God does not dwell far away from us, nor is He linked to us through created means. He comes into immediate and personal communion with us through uncreated energy or His uncreated energies. In this way, we can engage personally in the divine life and become gods by Grace. In the final analysis, the whole of Palamite theology comes down to the defense of the truth of our renewal and deification in Christ, in other words our promotion to the state of a person made in ‘the likeness of God’.
We people, having been created ‘in the image and likeness of God’ are superior to the angels. This is why we praise the Mother of God as being ‘more honorable than the cherubim and beyond compare more glorious than the seraphim’. It was the pre-eternal will of God which placed us at this height. As Saint Gregory Palamas says, among the whole of creation it is only we humans who have the capacity in our nature to invent and produce the multitude of arts and sciences. We are therefore able to till the land, to build and create non-existent things, although we do so out of pre-existent matter rather than from nothing, which God alone is able to do .
In other words, among all God’s creations, we alone have the privilege of creating what we call civilization. Through civilization, we externalize our internal world. In this way, each civilization reflects the preferred choices, the expectations and the achievements of human society. And our civilization is first and foremost the product of our intellect and manifests its quality.
The human mind, which is the main seat of the ‘image of God’, functions best when it is in communion with its archetype, God. According to Saint Gregory Palamas, when the human mind distances itself from God, ‘what is brutish becomes demonic’. It oversteps its natural limits and is alienated, carried away with love of money, ambition and sensuality .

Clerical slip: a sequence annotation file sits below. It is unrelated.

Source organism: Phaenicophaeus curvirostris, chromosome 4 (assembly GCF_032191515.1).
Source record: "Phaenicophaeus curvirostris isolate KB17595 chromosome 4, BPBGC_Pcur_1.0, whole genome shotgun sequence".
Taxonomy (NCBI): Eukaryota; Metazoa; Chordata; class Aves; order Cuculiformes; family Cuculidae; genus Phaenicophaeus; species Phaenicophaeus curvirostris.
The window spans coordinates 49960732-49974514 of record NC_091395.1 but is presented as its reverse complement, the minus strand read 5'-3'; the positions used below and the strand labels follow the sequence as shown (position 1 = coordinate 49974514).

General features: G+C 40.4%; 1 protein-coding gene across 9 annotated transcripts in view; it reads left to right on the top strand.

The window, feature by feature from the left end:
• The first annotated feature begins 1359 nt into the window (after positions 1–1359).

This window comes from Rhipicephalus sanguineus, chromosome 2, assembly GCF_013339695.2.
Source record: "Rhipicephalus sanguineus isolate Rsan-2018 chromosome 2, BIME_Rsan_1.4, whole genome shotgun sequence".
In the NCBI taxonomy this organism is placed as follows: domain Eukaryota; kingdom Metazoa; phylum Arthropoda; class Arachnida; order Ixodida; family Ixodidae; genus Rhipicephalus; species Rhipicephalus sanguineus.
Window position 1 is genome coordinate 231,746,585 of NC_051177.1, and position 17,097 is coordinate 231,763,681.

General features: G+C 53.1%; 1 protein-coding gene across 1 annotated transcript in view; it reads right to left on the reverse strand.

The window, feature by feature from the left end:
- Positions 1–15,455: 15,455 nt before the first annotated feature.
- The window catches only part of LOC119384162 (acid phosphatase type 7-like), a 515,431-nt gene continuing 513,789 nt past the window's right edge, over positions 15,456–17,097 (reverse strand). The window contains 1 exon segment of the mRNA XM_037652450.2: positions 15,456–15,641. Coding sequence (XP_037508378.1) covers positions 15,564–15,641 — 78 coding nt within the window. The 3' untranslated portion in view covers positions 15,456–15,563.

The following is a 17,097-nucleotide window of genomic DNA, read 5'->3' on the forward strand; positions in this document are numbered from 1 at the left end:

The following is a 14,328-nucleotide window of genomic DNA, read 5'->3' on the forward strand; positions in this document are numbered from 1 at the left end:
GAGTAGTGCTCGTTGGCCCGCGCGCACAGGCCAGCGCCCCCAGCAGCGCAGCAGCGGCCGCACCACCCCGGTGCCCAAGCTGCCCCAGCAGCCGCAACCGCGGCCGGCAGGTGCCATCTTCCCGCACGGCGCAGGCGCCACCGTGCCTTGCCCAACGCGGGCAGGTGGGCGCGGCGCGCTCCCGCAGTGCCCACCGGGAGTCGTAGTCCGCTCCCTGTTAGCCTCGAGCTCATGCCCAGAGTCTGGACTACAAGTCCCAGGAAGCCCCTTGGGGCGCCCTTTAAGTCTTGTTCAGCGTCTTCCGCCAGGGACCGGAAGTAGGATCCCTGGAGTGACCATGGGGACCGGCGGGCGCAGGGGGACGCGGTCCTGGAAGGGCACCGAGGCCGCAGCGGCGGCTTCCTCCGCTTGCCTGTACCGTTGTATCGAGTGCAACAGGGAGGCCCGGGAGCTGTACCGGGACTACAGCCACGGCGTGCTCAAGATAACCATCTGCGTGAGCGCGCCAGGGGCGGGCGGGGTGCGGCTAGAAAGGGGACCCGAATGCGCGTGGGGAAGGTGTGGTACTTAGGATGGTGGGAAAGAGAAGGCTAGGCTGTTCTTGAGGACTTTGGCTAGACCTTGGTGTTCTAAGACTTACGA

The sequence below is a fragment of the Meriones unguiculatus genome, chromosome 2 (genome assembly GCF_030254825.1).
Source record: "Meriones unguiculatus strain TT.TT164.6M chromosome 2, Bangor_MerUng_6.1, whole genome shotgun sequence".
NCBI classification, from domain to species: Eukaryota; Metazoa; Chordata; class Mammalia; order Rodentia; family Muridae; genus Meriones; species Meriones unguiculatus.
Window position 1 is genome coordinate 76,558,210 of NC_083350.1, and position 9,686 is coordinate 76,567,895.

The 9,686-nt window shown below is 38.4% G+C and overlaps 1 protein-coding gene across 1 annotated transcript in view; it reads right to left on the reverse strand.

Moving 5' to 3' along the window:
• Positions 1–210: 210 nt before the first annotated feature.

This phenomenon is world-wide and enduring, but is especially so today when the brutalization and demonization of people is on display in all its dreadful magnitude. Love of money, as a second form of idolatry, is the bane of our whole planet. People, as well as the whole earth, the sea and the air, are choking in the toxic fumes of those in pursuit of money. One bait which these people use, today as always, is lending money at interest. Saint Gregory refers to this issue at length, pointing out its disastrous social dimensions. Money-lenders pollute not only their own soul, but the whole of society, attaching to it [their soul] the crime of misanthropy. They destroy the life of the borrower, as well as their soul. Interest is the ‘spawn of vipers’ nestling in the bosom of the avaricious. But even if you say that, rather than charge interest you’ll just keep your extra money to yourself instead of lending it to those in need, you are in the same position, according to Saint Gregory .
Where there are usury and avarice, there you will find exploitation, oppression and sensuality. People ignore or neglect their surpassing majesty, their very humanity, and become brutish. In this way, the civilization they create proves to be toxic and inhuman. Such is the, otherwise brilliant, civilization created by people today. Our majestic but malicious mind is reflected in our culture. Unless we cleanse our mind from spite and restore its link to its archetype, to the God in whose image we’re made, we shall end up becoming ‘brutish or demonic’.
1. Headings, 63.
2. Homily 51, 10.
3. See Homily 45, 7.